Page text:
Fipronil may be effective at controlling fleas on your dog, but it is a toxic insecticide which you definitely do not need in your scrambled eggs.
Fipronil sends an insect’s central nervous system fatally into overdrive by preventing the movement of chloride ions across cell membranes by blocking GABAa receptors. Fipronil has a much higher affinity for insect receptors than mammalian. Coupled to the fact that it also has a relatively low trans-dermal passage, it’s a good solution for controlling fleas and ticks on your pets, usually with a spot treatment on their skin. However, it more toxic to mammals via the oral route, and as such is not allowed for use in animals that are used in the production of food in the EU, hence the safety concerns over recent reports of high level residues of fipronil in eggs produced in some European countries.
According to the Netherlands Food and Consumer Product Safety Authority (NVWA), who in mid-June 2017 discovered fipronil at a Belgian laying hen farm, the contamination was at such a high level that “consumption forms a threat to public health.” The notification came through on the European Commission’s Rapid Alert System for Food and Feed (RASFF) reporting that fipronil had been detected in Belgian eggs and egg products between 0.0031 and 1.2 mg/kg. Since the initial alert, there have been more than 30 separate alerts related to fipronil in eggs or egg products with the latest most serious detection coming from Romanian eggs at 1.2 mg/kg (at time of writing this post). The number of eggs thought to be at risk of contamination has varied depending on the different media sources but most seem to suggest it’s more than 10 million, with one report even suggesting at least 28 million eggs have been delivered to one region of Germany alone. The investigation into this crisis is still ongoing and the mainstream media is bringing high attention to the matter.
Meanwhile, the demand for fipronil testing in eggs is rising, so what are the main options for analysis?
Fipronil and fipronil sulfone, are pesticides that “flies” by both LC and GC. So there is a decision to make in terms of separation technique, or an opportunity for confirmation across both (especially in the case of non-compliant samples). There are also options in terms of MS technology, usually between triple quadrupole and high resolution-accurate mass spectrometry, each offering their own unique benefits.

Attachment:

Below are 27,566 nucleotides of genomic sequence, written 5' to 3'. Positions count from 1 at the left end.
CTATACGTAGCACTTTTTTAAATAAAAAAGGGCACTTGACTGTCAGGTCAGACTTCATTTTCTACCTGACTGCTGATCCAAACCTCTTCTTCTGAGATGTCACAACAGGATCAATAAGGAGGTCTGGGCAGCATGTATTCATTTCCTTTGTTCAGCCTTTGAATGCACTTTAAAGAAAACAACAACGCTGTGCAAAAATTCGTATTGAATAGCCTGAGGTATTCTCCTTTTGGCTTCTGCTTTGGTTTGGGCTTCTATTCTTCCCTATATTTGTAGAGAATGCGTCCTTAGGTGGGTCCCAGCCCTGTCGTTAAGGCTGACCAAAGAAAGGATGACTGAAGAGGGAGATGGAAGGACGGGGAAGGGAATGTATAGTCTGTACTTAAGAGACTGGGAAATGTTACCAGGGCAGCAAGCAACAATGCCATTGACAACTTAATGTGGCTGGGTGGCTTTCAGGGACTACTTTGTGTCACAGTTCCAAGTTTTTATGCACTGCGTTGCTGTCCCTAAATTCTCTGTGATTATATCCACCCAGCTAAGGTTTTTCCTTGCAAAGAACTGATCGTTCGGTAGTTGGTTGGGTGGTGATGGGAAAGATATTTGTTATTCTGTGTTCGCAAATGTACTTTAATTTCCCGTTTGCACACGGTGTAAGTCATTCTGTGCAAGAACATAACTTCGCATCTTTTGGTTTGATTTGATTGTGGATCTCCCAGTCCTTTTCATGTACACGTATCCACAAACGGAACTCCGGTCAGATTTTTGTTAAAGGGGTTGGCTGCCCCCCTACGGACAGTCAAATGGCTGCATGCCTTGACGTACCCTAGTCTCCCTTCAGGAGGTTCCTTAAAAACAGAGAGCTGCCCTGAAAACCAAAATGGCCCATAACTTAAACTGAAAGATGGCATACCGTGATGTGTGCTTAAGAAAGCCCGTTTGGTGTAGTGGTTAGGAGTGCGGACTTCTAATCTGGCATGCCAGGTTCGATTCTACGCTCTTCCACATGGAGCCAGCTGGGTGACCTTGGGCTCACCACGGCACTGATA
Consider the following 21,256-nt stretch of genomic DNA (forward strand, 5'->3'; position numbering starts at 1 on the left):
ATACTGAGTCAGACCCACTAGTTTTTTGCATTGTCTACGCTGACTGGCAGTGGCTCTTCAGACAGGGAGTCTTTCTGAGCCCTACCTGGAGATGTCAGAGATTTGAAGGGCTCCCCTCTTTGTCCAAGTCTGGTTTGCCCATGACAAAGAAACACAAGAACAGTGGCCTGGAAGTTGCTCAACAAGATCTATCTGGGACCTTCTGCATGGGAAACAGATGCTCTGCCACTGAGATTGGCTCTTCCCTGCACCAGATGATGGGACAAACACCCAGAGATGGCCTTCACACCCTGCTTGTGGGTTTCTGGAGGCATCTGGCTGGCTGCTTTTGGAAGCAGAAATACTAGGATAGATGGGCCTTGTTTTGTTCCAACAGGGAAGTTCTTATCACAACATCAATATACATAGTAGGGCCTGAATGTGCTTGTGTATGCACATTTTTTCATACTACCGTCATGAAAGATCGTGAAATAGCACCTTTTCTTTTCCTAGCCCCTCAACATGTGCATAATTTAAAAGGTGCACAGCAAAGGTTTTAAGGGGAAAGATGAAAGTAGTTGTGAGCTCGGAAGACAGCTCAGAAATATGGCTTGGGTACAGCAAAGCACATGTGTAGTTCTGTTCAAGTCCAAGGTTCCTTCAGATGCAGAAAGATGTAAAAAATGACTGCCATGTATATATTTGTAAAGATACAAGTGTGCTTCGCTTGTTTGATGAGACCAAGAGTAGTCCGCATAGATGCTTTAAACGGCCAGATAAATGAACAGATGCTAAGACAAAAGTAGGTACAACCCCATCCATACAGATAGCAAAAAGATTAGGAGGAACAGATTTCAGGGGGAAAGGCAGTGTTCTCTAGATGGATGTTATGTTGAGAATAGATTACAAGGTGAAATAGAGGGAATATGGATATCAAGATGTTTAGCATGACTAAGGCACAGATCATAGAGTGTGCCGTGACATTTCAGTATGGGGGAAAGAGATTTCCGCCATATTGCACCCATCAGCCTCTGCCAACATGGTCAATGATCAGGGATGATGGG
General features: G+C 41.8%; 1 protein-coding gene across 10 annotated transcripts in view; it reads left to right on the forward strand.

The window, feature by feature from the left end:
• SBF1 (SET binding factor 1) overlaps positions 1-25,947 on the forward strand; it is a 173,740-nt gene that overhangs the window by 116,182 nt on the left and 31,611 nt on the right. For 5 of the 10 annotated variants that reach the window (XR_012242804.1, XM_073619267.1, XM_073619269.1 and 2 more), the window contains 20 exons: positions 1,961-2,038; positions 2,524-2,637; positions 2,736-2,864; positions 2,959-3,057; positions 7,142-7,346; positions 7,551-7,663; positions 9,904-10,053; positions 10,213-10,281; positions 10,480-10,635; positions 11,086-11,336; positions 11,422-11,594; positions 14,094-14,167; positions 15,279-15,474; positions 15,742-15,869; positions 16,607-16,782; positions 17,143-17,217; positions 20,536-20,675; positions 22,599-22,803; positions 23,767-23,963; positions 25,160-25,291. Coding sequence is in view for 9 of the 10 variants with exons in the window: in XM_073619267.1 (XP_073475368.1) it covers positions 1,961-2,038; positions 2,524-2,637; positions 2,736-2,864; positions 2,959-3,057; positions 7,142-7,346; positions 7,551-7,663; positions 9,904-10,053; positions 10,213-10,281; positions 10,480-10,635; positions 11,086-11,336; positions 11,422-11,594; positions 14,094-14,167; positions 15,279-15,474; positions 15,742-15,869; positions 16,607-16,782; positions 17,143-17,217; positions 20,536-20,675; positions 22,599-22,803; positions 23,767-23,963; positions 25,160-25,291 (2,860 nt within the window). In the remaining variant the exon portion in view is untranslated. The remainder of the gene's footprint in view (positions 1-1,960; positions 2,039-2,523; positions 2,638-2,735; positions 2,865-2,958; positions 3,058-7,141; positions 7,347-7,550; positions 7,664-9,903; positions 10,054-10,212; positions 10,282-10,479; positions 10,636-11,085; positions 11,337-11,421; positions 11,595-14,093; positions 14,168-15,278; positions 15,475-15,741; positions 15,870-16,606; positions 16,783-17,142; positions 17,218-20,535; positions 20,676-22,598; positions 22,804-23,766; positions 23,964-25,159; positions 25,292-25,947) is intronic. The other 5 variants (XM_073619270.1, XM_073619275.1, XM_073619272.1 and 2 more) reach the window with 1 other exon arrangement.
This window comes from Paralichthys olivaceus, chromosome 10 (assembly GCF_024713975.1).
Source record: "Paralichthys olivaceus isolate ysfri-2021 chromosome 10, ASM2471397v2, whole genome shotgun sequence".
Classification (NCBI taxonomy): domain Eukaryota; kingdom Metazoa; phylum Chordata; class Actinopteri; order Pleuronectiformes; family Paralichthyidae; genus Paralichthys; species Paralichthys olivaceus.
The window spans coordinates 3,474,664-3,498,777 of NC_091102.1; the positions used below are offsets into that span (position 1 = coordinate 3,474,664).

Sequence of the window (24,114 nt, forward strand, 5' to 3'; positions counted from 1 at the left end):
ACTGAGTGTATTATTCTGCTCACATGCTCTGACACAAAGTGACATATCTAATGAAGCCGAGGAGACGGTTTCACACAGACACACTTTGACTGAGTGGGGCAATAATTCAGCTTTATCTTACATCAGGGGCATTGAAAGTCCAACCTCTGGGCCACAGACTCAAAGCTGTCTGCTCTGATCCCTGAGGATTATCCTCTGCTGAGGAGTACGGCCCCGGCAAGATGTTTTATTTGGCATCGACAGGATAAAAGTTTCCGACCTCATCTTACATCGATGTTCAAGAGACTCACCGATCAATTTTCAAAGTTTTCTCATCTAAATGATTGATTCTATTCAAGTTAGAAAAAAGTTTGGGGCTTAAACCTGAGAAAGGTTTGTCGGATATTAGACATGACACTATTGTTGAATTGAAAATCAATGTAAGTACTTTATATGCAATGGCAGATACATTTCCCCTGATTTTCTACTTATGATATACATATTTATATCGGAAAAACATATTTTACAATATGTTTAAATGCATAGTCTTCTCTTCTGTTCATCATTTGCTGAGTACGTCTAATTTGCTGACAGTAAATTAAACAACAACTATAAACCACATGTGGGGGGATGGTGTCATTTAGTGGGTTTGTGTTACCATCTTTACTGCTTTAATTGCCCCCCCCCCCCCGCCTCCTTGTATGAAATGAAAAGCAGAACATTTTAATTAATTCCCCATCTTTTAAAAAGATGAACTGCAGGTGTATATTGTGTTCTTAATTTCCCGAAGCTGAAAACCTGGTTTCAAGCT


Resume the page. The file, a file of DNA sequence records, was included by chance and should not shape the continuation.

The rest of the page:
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GC – triple quadrupole MS (GC-MS/MS) is a one of the primary techniques for measuring fipronil and its transformation products. A widely used system is the Thermo Scientific TSQ 8000 Evo GC-MS/MS for the analysis of pesticide residues in food, including fipronil. The popularity of this system stems from its high sensitivity, speed, robustness and productivity tools to helps reduce time and cost associated with this type of analysis.
As the crisis in Europe was emerging, Thermo Fisher Scientific developed specific methods for fipronil analysis in eggs using both LC-triple quadrupole and GC-triple quadrupole MS/MS. Details of the method and results were reported in a recent webinar: Rapid Analysis of Fipronil and Fipronil Sulfone in Eggs using LC-MS and GC-MS
Both methods provided detection and identification of Fipronil analytes well below the EU Maximum Residue Level (MRL) and in full compliance with the SANTE/11945/2015 analytical control guidelines. In addition, some details of the methodology have been published in recent application notes: Sensitive and Selective Analysis of Fipronil Residues in Eggs Using GC-MS/MS Triple Quadrupole Technology and Rapid analysis of fipronil and fipronil sulfone in eggs by liquid chromatography and triple quadrupole mass spectrometry
To find out more about pesticide residue testing in food products, visit our Food and beverage community website.